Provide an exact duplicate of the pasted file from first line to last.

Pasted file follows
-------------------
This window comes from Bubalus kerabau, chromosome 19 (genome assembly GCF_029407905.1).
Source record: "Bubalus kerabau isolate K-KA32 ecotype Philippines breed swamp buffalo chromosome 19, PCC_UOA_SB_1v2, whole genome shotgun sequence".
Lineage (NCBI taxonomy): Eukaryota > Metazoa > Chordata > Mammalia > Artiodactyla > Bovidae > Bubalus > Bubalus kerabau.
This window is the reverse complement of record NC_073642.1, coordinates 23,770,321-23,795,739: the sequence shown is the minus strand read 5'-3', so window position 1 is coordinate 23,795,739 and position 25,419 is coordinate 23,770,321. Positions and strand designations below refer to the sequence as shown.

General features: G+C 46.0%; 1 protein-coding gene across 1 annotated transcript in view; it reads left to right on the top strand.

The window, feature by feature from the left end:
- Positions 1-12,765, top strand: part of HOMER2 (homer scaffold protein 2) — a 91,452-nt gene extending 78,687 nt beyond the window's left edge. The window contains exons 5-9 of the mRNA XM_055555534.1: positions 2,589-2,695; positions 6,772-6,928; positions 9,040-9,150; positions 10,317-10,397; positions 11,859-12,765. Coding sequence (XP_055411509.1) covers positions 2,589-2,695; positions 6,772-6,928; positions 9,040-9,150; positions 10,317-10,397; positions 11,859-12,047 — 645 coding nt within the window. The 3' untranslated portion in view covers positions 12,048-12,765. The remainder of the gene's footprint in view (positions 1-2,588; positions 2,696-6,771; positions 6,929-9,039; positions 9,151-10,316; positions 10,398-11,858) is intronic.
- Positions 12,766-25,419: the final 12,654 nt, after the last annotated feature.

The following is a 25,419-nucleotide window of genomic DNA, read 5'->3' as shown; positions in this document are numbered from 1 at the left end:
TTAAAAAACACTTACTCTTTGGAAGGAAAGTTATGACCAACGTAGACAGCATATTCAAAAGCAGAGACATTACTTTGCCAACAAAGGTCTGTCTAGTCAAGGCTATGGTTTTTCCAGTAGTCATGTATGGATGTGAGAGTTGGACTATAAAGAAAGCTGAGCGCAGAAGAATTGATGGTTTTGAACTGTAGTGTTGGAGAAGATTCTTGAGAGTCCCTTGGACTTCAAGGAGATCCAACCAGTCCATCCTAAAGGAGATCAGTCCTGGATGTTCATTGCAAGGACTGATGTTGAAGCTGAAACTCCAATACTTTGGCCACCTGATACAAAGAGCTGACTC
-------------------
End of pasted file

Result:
This window comes from Bubalus kerabau, chromosome 19 (genome assembly GCF_029407905.1).
Source record: "Bubalus kerabau isolate K-KA32 ecotype Philippines breed swamp buffalo chromosome 19, PCC_UOA_SB_1v2, whole genome shotgun sequence".
Lineage (NCBI taxonomy): Eukaryota > Metazoa > Chordata > Mammalia > Artiodactyla > Bovidae > Bubalus > Bubalus kerabau.
This window is the reverse complement of record NC_073642.1, coordinates 23,770,321-23,795,739: the sequence shown is the minus strand read 5'-3', so window position 1 is coordinate 23,795,739 and position 25,419 is coordinate 23,770,321. Positions and strand designations below refer to the sequence as shown.

General features: G+C 46.0%; 1 protein-coding gene across 1 annotated transcript in view; it reads left to right on the top strand.

The window, feature by feature from the left end:
- Positions 1-12,765, top strand: part of HOMER2 (homer scaffold protein 2) — a 91,452-nt gene extending 78,687 nt beyond the window's left edge. The window contains exons 5-9 of the mRNA XM_055555534.1: positions 2,589-2,695; positions 6,772-6,928; positions 9,040-9,150; positions 10,317-10,397; positions 11,859-12,765. Coding sequence (XP_055411509.1) covers positions 2,589-2,695; positions 6,772-6,928; positions 9,040-9,150; positions 10,317-10,397; positions 11,859-12,047 — 645 coding nt within the window. The 3' untranslated portion in view covers positions 12,048-12,765. The remainder of the gene's footprint in view (positions 1-2,588; positions 2,696-6,771; positions 6,929-9,039; positions 9,151-10,316; positions 10,398-11,858) is intronic.
- Positions 12,766-25,419: the final 12,654 nt, after the last annotated feature.

The following is a 25,419-nucleotide window of genomic DNA, read 5'->3' as shown; positions in this document are numbered from 1 at the left end:
TTAAAAAACACTTACTCTTTGGAAGGAAAGTTATGACCAACGTAGACAGCATATTCAAAAGCAGAGACATTACTTTGCCAACAAAGGTCTGTCTAGTCAAGGCTATGGTTTTTCCAGTAGTCATGTATGGATGTGAGAGTTGGACTATAAAGAAAGCTGAGCGCAGAAGAATTGATGGTTTTGAACTGTAGTGTTGGAGAAGATTCTTGAGAGTCCCTTGGACTTCAAGGAGATCCAACCAGTCCATCCTAAAGGAGATCAGTCCTGGATGTTCATTGCAAGGACTGATGTTGAAGCTGAAACTCCAATACTTTGGCCACCTGATACAAAGAGCTGACTC